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Pretreatment with lidocaine reduces both incidence and severity of etomidate-induced myoclonus: a meta-analysis of randomized controlled trials

Authors Lang B, Zhang L, Yang C, Lin Y, Zhang W, Li F

Received 14 May 2018

Accepted for publication 5 September 2018

Published 4 October 2018 Volume 2018:12 Pages 3311—3319


Checked for plagiarism Yes

Review by Single-blind

Peer reviewer comments 2

Editor who approved publication: Dr Sukesh Voruganti

Bingchen Lang,1 Lingli Zhang,1–3 Chunsong Yang,1 Yunzhu Lin,1 Wensheng Zhang,4 Fengshan Li1

1Department of Pharmacy, West China Second University Hospital, Sichuan University, Chengdu, People’s Republic of China; 2Key Laboratory of Birth Defects and Related Diseases of Women and Children, Sichuan University, Ministry of Education, Chengdu, People’s Republic of China; 3Evidence-Based Pharmacy Center, West China Second University Hospital, Sichuan University, Chengdu, People’s Republic of China; 4Laboratory of Anesthesia and Critical Care Medicine, Translational Neuroscience Center, West China Hospital, Sichuan University, Chengdu, People’s Republic of China

Objective: One conundrum that frequently occurs during clinical anesthesia is etomidate-induced myoclonus, which results in multiple risks. The aim of the study was to evaluate systematically the effect of pretreatment with lidocaine on preventing etomidate-induced myoclonus.
Materials and methods: The literature search was performed from the inception to April 2018 in PubMed, Embase, Cochrane Library, and China National Knowledge Infrastructure. All randomized controlled trials that used lidocaine to prevent etomidate-induced myoclonus were enrolled. The primary outcome included the incidence and severity of etomidate-induced myoclonus. The data were combined to calculate the risk ratio and relevant 95% CI. A meta-analysis was performed following the guidelines of the Cochrane Reviewer’s Handbook and the Preferred Reporting Items for Systematic Reviews and Meta Analyses statement.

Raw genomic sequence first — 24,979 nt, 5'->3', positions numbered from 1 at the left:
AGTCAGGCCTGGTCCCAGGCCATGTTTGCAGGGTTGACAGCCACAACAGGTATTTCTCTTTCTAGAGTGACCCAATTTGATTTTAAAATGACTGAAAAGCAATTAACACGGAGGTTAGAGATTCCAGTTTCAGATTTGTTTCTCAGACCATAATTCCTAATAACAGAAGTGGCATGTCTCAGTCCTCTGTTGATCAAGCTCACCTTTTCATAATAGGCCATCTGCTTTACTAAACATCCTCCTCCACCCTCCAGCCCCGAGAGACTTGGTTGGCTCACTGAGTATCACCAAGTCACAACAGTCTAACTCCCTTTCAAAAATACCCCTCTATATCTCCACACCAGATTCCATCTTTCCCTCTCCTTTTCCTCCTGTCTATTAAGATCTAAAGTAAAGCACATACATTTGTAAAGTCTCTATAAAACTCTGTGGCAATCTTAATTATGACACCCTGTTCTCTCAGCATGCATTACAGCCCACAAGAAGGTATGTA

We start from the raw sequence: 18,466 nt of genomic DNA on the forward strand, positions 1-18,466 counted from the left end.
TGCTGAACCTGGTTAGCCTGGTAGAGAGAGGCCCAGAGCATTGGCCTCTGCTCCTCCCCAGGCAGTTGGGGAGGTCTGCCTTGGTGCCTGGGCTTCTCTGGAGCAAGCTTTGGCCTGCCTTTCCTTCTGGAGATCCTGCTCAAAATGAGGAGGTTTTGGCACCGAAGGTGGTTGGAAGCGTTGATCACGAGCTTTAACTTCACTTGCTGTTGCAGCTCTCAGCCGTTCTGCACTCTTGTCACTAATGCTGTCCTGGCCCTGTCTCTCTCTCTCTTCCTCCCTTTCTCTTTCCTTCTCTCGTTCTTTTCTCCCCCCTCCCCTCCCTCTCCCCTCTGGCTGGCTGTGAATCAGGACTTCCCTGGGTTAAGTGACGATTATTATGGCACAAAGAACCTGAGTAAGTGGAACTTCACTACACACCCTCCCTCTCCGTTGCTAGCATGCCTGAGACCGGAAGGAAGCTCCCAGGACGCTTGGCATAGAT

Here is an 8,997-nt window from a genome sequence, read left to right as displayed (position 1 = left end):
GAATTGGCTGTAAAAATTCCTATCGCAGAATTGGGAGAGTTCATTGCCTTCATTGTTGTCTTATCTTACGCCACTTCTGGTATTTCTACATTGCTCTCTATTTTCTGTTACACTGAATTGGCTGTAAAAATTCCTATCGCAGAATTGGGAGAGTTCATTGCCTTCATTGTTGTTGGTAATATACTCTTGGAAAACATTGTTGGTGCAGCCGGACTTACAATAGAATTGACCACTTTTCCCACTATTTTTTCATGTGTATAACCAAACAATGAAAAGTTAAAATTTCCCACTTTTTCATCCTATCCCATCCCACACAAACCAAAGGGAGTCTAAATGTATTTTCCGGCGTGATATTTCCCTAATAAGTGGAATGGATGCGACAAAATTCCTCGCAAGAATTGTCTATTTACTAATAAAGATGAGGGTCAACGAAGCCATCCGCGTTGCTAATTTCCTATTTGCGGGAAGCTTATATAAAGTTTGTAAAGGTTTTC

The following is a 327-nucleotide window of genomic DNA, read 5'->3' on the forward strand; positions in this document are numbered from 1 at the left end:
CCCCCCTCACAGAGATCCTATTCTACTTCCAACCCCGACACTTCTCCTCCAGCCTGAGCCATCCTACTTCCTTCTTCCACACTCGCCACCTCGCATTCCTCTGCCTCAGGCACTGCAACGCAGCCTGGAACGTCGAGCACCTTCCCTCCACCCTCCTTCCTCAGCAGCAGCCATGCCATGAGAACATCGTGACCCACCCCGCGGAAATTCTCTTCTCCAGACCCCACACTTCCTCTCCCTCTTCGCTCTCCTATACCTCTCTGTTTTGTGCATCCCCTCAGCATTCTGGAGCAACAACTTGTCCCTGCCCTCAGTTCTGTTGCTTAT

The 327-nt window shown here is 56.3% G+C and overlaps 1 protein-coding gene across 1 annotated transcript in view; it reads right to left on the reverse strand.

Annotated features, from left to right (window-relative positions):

Results: A total of eight studies were enrolled, and the existing evidence indicated that 1) pretreatment with lidocaine can reduce the incidence of etomidate-induced myoclonus (the incidence of myoclonus: 37.6% in lidocaine vs 73.6% in saline, risk ratio =0.46, with 95% CI [0.34, 0.63], P<0.0001); 2) the pretreatment with lidocaine can reduce the incidence of mild, moderate, and severe myoclonus; 3) a dose of pretreatment with lidocaine cannot significantly decrease the duration of myoclonus compared to placebo; 4) the administration of lidocaine produced no effect on the stable hemodynamic parameters and no more additional adverse effects.
Conclusion: Pretreatment with lidocaine could be served as one effective approach to decrease both the incidence and the severity of etomidate-induced myoclonus, with limited influence on the hemodynamic stability of patients. However, to confirm precise safety and efficacy of such intervention, more high-quality evidence is necessary.

lidocaine, etomidate, myoclonus, meta-analysis

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